Temporal range: Pliocene to Holocene
A photograph of "Benjamin", the last known thylacine, taken in 1933.
Conservation status
Status iucn3.1 EX.svg
Extinct  (1936) (IUCN 3.1)
Scientific classification
Kingdom: Animalia
Phylum: Chordata
Class: Mammalia
Infraclass: Marsupialia
Order: Dasyuromorphia
Family: Thylacinidae
Genus: Thylacinus
Species: T. cynocephalus
Binomial name
Thylacinus cynocephalus
(Harris, 1808)
  • Didelphis cynocephala Harris, 1808
  • Dasyurus cynocephalus Geoffroy, 1810

The thylacine (Thylacinus cynocephalus), colloquially known as the Tasmanian tiger, Tasmanian wolf or simply the Tassie tiger, is an extinct species of carnivorous marsupial and is the largest known carnivorous marsupial of modern times. It belongs to the extinct family Thylacinidae.

Once existing throughout Australia the thylacine is believed to become extinct during the early 20th century, when the last known capture specimen died at the Beaumaris Zoo in Hobart, Tasmania on September 7, 1936. However, many cryptozoologists and Tasmanian residents claim that some individuals survive in Tasmania and even in southern Australia. The last thylacine was called Benjamin. There is also a reported sighting of a thylacine showing up around 1970 in Tasmania to a group of people, although this has not been confirmed yet.

The thylacine weighs in at 20 - 30 kg, and it closely resembles a canid. This is most likely due to convergent evolution in which one animal evolves traits that other animals from different parts of the world would normally have. It also has a very strong bite force indicating that it may have preyed on large animals such as sheep which, was the reason Australian farmers hunted it down before its inevitable extinction, but with new studies, due to a severe stressing found in the mandibular condyle and the lower jaw, made researchers think it may have specifically evolved to target small prey that would have not struggled much when caught in the jaws. However, this may not be entirely true, because there is an unconfirmed account of a thylacine killing a Bull Terrier when backed into a corner. Thylacine's were also driven out of mainland Australia by Humans and Dingos.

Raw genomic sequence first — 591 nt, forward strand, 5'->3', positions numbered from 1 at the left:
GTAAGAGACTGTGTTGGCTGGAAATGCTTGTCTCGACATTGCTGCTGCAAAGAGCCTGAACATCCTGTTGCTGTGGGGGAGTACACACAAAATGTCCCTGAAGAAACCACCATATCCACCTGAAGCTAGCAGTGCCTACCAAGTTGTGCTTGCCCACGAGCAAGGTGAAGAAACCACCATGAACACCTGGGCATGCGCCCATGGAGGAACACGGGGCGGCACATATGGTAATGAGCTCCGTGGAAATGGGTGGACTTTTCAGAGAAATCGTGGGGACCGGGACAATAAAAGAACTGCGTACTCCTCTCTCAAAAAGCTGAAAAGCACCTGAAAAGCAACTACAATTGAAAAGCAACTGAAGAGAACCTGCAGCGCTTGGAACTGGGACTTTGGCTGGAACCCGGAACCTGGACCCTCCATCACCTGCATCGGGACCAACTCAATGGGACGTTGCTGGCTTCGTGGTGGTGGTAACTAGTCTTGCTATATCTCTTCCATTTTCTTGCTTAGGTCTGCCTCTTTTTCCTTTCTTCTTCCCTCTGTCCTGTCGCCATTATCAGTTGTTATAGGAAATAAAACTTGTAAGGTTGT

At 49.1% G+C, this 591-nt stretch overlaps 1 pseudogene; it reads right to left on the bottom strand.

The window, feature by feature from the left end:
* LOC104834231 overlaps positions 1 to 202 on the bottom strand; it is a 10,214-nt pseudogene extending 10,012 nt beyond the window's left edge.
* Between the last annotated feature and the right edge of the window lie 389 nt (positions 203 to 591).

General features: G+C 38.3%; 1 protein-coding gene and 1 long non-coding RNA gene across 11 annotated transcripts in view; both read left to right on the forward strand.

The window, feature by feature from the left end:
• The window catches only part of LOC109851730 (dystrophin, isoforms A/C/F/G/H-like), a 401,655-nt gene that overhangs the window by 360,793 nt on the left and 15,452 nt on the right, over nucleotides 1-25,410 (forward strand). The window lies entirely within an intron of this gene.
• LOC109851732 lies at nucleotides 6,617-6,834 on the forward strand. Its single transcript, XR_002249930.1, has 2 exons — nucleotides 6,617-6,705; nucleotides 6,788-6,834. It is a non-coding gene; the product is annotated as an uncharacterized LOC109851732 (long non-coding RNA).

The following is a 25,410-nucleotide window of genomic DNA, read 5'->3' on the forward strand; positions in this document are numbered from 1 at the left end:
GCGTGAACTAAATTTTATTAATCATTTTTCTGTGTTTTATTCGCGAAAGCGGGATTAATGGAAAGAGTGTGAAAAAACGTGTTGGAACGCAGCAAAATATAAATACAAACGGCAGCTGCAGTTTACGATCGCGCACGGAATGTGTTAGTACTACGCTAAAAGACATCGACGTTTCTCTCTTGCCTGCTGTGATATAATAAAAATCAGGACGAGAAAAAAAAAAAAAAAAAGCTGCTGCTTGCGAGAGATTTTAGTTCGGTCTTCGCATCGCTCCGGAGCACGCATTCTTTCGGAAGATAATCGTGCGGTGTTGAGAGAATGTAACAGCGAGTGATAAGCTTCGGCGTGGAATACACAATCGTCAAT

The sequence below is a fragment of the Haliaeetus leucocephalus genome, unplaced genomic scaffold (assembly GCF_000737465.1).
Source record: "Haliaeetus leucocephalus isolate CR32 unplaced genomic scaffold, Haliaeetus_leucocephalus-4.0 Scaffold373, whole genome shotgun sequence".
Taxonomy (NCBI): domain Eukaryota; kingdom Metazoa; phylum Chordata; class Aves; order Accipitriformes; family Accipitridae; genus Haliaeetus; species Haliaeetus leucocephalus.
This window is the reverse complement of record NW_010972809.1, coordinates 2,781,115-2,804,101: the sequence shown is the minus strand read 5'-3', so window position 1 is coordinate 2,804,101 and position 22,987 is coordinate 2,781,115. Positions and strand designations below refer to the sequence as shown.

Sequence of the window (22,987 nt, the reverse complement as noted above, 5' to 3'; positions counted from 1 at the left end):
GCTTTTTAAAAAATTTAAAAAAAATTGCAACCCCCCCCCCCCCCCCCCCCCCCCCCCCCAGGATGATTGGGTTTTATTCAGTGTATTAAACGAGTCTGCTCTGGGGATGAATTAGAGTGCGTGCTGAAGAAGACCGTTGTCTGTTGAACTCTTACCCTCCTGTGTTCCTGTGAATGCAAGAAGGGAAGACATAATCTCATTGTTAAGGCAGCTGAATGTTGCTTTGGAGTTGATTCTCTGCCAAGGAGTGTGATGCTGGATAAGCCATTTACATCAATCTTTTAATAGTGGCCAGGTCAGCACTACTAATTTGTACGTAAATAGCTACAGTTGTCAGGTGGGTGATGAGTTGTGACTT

The lifespan of the Thylacine was about 5 to 7 years and captivity about 9 years.

Despite how the last thylacine died in 1936 however in the 1952-1953 a photo of a thylacine was caught on camera in Mawbanna.

In May 2020, the last known footage of the thylacine was newly rediscovered.

In August 2020, the thylacine was revealed to be smaller than originally assumed. It was once thought to weigh about 65 pounds, but it actually weighed only 37.5 pounds.

Taxonomic and evolutionary history


Distribution and habitat

Ecology and behavior

Relationships with humans


Cultural significance

In Pop Culture

  • The Thylacine “Tasmanian Tiger Wolf“ was seen as a stuffed Museum Specimen in Batman The Animated Series Season 3 Catwalk on the Extinct Forever display with a few other stuffed Extinct animals. Then it along with the Great Auk was stolen by Scarface to make money from them & almost sold it to Penguin.
  • National Geographic’s Stranger than Nature.
  • National Geographic’s Australia’s Improbable Animals.
  • The Wild Thornberrys Animal Adventures PS1 Game during the cutscene.
  • The PS2 Video Game Trilogy of Ty The Tasmanian Tiger.
  • Wild Kratts Back In Creature Time Part 2.
  • The Thylacine appeared in the documentary series called Animal X.
  • Monster Quest Return of the Tasmanian Tiger.
  • Monster Hunters.
  • The 2012 Film The Hunter.
  • Silly Symphony Father Noah's Ark.
  • Thylacine appeared in the PC game Zoo Tycoon 2: Extinct Animals.
  • Thylacine appeared in the documentary Tasmanian Tiger in 2016 where a biologist Forrest Galante goes on an expedition in Tasmania where the locals have multiple of the reported sightings.
  • Thylacine appeared in Extinct or Alive where the biologist Forrest Galante goes on another expedition but instead of Tasmania he goes to Australia where there are more sightings have been taken place.


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